This article was presented at the 2004 annual meeting of the Midwest Political Science Association. I am grateful to Jason Barabas, J. Tobin Grant, Jennifer Jerit, Bob Huckfeldt, Christopher Kenny, Jan Leighley, Jeff Mondak, John Scholz, Fred Solt, Michelle Wade, and the anonymous reviewers for their comments. Lecture attendees at the University of Connecticut and the University of Nebraska-Omaha also provided helpful feedback. All errors remain my responsibility.
The Electoral Relevance of Political Talk: Examining Disagreement and Expertise Effects in Social Networks on Political Participation
Article first published online: 21 JUN 2006
American Journal of Political Science
Volume 50, Issue 3, pages 737–754, July 2006
How to Cite
McClurg, S. D. (2006), The Electoral Relevance of Political Talk: Examining Disagreement and Expertise Effects in Social Networks on Political Participation. American Journal of Political Science, 50: 737–754. doi: 10.1111/j.1540-5907.2006.00213.x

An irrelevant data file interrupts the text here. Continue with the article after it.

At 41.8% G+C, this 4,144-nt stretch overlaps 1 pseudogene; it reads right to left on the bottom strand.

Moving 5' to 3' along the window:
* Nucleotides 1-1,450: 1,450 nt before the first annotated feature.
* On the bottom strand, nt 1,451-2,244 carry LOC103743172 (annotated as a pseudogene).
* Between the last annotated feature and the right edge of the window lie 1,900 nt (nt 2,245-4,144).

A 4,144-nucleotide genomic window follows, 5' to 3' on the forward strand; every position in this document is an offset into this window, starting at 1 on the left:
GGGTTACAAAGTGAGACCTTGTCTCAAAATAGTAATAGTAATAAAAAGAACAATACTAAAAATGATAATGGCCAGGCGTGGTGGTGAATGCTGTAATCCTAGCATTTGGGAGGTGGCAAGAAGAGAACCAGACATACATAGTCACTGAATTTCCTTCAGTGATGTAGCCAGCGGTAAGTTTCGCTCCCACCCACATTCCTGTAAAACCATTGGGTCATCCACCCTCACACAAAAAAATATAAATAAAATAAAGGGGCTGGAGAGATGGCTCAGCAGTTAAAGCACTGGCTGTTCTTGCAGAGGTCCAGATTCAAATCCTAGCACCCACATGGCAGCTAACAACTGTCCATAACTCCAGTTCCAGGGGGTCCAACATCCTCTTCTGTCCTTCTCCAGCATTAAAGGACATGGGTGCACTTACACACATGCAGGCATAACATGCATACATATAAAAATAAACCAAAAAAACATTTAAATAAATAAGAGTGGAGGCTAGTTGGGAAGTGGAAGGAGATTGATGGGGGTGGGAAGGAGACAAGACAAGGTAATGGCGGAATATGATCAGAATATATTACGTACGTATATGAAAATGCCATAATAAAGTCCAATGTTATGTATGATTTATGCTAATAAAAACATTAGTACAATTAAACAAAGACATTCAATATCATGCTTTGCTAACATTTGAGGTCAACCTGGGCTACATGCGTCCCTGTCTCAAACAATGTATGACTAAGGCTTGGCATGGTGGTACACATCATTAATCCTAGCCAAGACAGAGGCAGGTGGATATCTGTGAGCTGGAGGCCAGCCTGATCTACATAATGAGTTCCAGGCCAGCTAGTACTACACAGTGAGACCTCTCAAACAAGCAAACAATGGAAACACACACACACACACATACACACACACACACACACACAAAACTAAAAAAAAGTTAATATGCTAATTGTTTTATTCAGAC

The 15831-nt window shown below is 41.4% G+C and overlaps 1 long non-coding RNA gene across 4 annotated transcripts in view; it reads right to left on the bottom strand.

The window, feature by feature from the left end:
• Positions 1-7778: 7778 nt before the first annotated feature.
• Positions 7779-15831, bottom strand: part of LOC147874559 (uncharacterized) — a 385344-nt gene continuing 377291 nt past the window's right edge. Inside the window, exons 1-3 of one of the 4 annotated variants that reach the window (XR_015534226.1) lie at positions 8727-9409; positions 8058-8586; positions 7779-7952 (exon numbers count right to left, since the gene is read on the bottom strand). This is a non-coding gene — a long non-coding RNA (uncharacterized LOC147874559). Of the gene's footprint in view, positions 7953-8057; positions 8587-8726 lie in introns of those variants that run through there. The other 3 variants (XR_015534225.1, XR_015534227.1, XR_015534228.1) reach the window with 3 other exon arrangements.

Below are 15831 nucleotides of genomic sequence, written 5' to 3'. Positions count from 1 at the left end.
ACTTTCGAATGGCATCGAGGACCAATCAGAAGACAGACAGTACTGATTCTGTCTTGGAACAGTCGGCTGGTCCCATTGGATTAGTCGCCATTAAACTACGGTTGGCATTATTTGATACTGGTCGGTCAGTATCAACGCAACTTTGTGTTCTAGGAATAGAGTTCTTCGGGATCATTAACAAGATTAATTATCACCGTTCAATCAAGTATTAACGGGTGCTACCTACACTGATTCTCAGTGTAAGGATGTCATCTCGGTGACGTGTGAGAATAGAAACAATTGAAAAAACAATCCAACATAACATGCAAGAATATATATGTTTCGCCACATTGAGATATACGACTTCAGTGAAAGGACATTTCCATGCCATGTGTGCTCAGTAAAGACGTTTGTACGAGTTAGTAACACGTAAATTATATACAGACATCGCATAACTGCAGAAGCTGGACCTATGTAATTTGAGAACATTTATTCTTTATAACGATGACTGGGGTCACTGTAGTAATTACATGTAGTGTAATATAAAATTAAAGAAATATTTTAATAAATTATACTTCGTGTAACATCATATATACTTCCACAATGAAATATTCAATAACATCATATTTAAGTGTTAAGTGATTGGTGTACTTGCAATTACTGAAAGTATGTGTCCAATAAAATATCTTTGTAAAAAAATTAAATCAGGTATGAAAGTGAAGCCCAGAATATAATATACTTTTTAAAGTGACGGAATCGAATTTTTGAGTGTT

- Issue published online: 21 JUN 2006
- Article first published online: 21 JUN 2006
Although people with larger, more politicized social networks are more likely to participate in elections, we know very little about what drives this relationship. I argue that the electoral relevance of political talk depends heavily on the political expertise imbedded in discussion networks. Using data gathered during the 1996 presidential election, I demonstrate that the level of political sophistication in a person's social network exerts a positive influence on participation. Importantly, this effect is greater than the impact of political preferences in the network, the factor that is implicitly considered to be the main link between networks and involvement. This evidence makes two contributions to research on networks and participation. First, it provides support for a theoretical model that better accounts for research on the relationship between political talk, political disagreement, and involvement. Second, it changes the normative implications associated with political talk by suggesting that networks can encourage both higher levels of involvement and increased consideration of differing viewpoints.